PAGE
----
“The growing political divide around coronavirus is also seen in terms of trust in medical scientists,” Funk said.
Funk pointed to a May report by the Pew Research Center that showed overall public trust increased in medical scientists since 2019, but that increase is attributed to a growing trust among Democrats. Republicans’ trust in scientists stayed about the same from 2019 through the first few months of the pandemic. A more recent survey from Pew showed that those on the political right are often less trusting of scientists than are those on the left.
Trump’s rhetoric around science may be contributing to the split. During the pandemic, the president has dismissed public health advice from experts, touted unproven coronavirus treatments and questioned the efficacy of masks.
“The Trump administration has systematically done everything it could to downplay, dismiss or deny science,” said Michael Gerrard, an environmental lawyer and professor at Columbia University. “This is most prominent with climate change and now with the coronavirus, but it’s all across the board.” Gerrard has tracked more than 300 situations in which he found scientific initiatives to be restricted or questioned by federal officials since 2016, 19 of them COVID-related.
Such frustration during the course of this election cycle has become palpable, with organizations that don’t normally step into the political fray doing so.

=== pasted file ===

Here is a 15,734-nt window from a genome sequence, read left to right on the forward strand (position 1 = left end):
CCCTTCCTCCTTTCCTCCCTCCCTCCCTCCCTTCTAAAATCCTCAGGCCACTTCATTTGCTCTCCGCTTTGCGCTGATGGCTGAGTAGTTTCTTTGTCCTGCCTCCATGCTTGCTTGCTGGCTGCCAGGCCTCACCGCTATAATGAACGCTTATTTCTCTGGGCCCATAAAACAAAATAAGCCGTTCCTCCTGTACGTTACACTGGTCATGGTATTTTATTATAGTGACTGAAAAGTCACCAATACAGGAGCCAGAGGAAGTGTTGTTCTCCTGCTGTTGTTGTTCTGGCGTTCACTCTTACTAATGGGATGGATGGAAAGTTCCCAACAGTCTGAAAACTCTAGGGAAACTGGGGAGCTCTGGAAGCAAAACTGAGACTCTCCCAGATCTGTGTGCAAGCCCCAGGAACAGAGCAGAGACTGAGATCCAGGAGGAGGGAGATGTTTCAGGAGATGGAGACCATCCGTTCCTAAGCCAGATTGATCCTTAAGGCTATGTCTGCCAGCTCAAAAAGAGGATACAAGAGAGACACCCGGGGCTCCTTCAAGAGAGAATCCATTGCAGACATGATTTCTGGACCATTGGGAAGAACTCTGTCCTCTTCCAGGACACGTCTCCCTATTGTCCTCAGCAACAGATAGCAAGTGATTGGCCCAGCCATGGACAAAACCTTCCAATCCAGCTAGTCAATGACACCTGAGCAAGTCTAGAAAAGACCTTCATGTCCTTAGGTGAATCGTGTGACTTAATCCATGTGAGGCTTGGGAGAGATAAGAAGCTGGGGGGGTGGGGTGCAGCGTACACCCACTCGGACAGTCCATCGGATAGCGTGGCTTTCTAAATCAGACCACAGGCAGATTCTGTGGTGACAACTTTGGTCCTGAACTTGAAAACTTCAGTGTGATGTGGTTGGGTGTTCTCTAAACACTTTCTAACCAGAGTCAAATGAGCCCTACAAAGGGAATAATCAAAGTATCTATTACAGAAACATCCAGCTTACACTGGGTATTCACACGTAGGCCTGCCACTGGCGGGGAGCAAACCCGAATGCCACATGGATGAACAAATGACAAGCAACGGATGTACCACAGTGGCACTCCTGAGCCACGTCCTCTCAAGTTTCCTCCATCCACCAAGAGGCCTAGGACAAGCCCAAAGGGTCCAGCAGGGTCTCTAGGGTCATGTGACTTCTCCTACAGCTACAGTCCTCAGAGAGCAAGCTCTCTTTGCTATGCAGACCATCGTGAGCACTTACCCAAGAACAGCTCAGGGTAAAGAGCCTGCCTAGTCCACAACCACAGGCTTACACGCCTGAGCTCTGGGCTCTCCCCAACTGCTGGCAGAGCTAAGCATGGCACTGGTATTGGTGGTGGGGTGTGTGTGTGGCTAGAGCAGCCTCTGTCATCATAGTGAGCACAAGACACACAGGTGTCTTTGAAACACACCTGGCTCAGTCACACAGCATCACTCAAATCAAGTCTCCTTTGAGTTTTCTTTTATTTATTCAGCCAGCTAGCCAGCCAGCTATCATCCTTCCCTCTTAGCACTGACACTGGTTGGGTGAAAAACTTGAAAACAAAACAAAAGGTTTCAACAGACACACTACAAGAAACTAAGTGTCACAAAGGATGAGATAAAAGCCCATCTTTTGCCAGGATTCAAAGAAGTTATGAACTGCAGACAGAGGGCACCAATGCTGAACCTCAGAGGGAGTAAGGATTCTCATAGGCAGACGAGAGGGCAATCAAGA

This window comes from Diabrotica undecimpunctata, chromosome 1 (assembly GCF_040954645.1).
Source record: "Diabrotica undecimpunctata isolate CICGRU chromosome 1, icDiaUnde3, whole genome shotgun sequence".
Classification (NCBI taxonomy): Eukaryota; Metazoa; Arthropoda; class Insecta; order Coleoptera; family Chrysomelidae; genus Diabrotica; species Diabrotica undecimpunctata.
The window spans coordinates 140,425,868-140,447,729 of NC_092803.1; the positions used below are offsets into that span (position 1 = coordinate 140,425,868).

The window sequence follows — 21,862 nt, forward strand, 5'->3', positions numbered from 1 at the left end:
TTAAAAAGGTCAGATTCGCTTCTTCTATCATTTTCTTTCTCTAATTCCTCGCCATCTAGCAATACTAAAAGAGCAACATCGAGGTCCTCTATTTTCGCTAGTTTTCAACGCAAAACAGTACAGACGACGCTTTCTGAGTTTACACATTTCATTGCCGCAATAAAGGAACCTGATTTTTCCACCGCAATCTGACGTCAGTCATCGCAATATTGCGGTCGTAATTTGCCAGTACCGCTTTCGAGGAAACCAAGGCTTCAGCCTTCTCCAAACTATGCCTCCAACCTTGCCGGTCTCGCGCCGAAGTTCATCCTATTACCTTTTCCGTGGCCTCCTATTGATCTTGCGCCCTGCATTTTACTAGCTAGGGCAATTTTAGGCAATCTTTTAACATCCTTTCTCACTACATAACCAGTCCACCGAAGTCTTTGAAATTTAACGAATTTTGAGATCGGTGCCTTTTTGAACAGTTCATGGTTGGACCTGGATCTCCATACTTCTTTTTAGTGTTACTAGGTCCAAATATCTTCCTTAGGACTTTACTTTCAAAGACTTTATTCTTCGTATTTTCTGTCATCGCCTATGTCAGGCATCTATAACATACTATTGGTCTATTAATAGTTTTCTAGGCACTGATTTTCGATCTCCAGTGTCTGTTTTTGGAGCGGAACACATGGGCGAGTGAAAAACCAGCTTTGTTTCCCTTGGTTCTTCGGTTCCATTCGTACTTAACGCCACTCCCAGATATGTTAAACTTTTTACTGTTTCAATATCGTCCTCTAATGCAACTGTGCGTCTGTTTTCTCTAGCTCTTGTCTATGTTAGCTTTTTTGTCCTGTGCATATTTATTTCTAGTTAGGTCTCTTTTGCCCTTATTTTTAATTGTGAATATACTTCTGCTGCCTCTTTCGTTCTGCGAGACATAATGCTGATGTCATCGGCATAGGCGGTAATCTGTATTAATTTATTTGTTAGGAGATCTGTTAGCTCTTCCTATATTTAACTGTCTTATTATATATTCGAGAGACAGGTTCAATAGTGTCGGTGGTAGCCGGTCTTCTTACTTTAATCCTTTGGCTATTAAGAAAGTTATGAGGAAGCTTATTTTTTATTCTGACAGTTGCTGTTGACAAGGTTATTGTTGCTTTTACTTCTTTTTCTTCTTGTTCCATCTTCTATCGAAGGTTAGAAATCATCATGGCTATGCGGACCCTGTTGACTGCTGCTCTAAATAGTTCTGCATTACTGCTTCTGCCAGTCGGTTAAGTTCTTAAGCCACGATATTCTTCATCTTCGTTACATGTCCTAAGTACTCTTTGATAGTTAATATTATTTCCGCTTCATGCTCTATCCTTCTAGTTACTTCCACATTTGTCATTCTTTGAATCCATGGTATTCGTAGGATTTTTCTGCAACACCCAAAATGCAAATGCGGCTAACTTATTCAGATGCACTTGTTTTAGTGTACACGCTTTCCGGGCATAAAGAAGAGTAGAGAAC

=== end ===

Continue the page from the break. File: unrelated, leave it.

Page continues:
The presidents of the National Academy of Sciences and National Academy of Medicine, for instance, released a joint statement Sept. 24 expressing alarm over what they considered to be political interference in the response to COVID-19 by the president.
And a multitude of scientific publications have spoken out. Scientific American formally endorsed the Democratic presidential candidate, former Vice President Joe Biden — its first time making such a political pick in its 175-year history. The journal Nature has also endorsed Biden. The New England Journal of Medicine published a scathing critique — “Dying in a Leadership Vacuum” — of the federal government’s pandemic response. Although it was not a formal endorsement of any candidate, the editorial said, “Our current political leaders have demonstrated that they are dangerously incompetent.”
Such picking sides has led to another phenomenon, said Dominik Stecuła, an assistant professor of political science at Colorado State University.